I realize that all this glorious talk may seem far removed from the messy and mundane demands of your daily experience. Truth be told, I find that many Christians shrink from an honest appraisal of both ends of the spectrum: the pain and hardness of life as well as the glory and hope of our calling. It’s easier (and less emotionally threatening) to narrow our expectation of life down to the mindless, single-syllable response given to most casual inquiries: “Fine.”
“I’m fine.” “Things are going fine.” “The kids are fine.” “Work’s fine.” And church? “Yeah, church is fine.”
Okay, so sometimes we do find ourselves in the domain of fine–things aren’t great, and they’re not terrible. Life is just okay. But the trouble comes when fine gets too comfortable and we don’t want to leave. We choose the perceived safety of fine over the honest tally of our life: “Much of the time my life feels simply hard and broken, but occasionally God brings me into moments of incomprehensible transcendence and is preparing me, I know, for things too wonderful even to give words to.”
But I admit that when Kellie and I began setting up our new life in Greensboro, fine was a pretty fair assessment of where we were. I frequently found myself in the place of feeling emotionally skinny. Unwilling to verbalize my frustrations with God and sometimes unwilling to take my dreams out of their box and gaze at them again. It was easier to truncate the parts that lay furthest from my control: the extreme bad and extreme good. Fine would do fine.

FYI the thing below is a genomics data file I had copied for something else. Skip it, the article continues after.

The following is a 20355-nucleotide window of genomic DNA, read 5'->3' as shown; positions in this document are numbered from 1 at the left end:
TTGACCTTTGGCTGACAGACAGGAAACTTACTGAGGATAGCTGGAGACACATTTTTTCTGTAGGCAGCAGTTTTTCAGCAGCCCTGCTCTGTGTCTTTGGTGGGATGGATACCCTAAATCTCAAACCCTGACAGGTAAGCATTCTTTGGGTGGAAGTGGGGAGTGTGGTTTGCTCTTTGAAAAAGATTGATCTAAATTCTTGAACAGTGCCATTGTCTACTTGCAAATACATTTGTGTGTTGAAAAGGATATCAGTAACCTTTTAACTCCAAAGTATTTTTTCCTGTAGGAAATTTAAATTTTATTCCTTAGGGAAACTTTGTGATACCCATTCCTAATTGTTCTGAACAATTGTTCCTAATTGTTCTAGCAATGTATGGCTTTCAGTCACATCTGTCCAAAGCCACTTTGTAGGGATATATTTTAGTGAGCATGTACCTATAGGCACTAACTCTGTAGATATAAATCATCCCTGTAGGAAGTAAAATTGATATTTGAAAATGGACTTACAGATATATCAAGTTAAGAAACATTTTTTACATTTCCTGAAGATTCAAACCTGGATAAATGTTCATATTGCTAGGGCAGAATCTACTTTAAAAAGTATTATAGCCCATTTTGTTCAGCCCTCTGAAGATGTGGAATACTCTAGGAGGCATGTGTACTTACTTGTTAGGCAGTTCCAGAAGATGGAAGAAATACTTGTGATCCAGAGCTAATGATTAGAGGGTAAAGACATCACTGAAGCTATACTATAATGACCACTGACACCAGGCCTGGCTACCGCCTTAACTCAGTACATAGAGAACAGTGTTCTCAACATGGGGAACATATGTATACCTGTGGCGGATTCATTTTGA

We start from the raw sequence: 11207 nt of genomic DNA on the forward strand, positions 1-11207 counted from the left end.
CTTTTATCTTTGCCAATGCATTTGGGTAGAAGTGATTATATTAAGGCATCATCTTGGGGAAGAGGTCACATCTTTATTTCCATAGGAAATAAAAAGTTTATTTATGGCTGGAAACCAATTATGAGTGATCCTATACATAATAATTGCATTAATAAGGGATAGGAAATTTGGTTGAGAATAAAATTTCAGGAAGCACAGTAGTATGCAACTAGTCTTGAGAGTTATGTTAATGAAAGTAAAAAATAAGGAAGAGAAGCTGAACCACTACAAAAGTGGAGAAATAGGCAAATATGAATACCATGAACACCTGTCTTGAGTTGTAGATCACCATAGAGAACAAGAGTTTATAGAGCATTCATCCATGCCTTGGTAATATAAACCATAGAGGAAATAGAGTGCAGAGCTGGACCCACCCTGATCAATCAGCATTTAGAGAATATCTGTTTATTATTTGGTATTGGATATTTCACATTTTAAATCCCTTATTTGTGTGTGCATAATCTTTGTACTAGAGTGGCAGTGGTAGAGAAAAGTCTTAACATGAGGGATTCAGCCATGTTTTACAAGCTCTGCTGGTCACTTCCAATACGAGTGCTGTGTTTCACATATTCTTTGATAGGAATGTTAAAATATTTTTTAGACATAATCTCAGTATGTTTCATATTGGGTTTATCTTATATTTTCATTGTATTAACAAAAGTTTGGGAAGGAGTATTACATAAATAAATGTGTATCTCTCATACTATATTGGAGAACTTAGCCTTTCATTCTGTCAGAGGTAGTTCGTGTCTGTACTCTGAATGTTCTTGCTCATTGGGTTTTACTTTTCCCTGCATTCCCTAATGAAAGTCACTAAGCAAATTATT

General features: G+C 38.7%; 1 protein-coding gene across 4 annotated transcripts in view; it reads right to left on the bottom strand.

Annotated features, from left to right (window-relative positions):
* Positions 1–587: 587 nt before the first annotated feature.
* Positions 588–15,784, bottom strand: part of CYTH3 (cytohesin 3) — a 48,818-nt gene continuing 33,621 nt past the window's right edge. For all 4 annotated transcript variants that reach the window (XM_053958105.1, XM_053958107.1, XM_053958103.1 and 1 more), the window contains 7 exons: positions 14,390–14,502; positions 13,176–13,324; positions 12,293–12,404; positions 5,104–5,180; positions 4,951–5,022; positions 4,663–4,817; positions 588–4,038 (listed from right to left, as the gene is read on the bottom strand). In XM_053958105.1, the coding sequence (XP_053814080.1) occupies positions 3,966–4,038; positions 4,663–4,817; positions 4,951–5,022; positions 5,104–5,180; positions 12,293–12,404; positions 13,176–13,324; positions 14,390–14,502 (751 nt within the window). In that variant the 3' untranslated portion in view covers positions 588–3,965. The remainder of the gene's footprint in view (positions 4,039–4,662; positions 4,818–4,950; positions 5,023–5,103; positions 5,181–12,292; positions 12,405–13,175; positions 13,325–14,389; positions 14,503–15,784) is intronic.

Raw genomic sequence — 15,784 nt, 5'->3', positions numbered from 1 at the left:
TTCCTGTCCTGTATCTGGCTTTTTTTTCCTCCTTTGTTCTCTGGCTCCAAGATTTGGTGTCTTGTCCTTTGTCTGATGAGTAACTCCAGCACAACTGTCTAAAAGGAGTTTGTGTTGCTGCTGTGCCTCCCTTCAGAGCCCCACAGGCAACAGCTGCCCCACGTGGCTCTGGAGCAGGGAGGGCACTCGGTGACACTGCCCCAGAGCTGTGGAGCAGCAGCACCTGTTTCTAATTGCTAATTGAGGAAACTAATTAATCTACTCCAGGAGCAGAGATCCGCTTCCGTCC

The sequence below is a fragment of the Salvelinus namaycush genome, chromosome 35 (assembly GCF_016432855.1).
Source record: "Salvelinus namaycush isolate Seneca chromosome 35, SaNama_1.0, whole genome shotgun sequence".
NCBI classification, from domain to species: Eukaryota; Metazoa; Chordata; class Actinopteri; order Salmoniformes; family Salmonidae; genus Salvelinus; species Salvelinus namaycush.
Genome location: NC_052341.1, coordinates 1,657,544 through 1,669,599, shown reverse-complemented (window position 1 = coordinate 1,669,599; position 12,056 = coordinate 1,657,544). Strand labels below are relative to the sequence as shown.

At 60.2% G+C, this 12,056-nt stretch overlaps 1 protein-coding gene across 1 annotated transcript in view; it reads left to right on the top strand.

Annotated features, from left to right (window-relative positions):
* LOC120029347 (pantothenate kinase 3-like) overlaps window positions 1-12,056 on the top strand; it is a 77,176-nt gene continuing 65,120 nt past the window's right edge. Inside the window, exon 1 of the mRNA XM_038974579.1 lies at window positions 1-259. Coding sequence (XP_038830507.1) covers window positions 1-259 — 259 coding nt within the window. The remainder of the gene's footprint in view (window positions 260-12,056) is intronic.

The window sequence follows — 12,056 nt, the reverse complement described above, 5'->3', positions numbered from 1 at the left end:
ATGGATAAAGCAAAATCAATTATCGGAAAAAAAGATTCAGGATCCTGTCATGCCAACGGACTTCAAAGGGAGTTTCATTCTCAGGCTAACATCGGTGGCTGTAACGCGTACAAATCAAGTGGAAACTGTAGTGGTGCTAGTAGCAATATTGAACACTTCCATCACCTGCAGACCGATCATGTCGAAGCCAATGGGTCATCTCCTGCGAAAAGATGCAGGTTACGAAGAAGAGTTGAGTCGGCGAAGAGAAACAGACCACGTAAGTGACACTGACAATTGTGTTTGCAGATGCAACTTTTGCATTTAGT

But the willingness to be brutally honest about our current condition is the very quality that legitimizes our grandest dreams.
As Kellie and I left our friends at the beach, we struggled to wrap words around our conflicting emotions. Sometimes the dream was compelling–exciting us even as we continued to wait. At other times we lost heart. But ultimately we were committed to walk the road before us, so we reached again for the grace to wait well.
Waiting Well: Hannah Pursues a Destiny
Hannah’s dream was to have a son–not so remarkable as dreams go. But as ordinary as it was, it remained unfulfilled (see 1 Samuel 1:1—2:21). And as she longed for her stomach to grow, the only thing that grew was a gnawing emptiness…an emptiness that became a raging hunger inside her. And on the outside she endured the daily taunts and snubs of the “other woman” in her husband’s life. Elkanah had two wives, which unfortunately was not un- common in ancient Israel, and Peninnah had child after child while Hannah had none.
Her grief and shame overflowed her soul until one day she entered the house of the Lord and collapsed in tearful entreaty, wordlessly mouthing her heart’s cry to God. Despairing, yet at the same time unwilling to let go of her hope, she held her destiny before the Father once again. I can almost hear her anguish: “Lord, you know I was created for more than this! Satisfy the ache inside me, and fulfill your calling on my life. Don’t let the seasons pass me by and leave me desolate! Make good on the hope you have placed within me. Give me a son! He will belong to you all his days” (see 1 Samuel 1:10—11).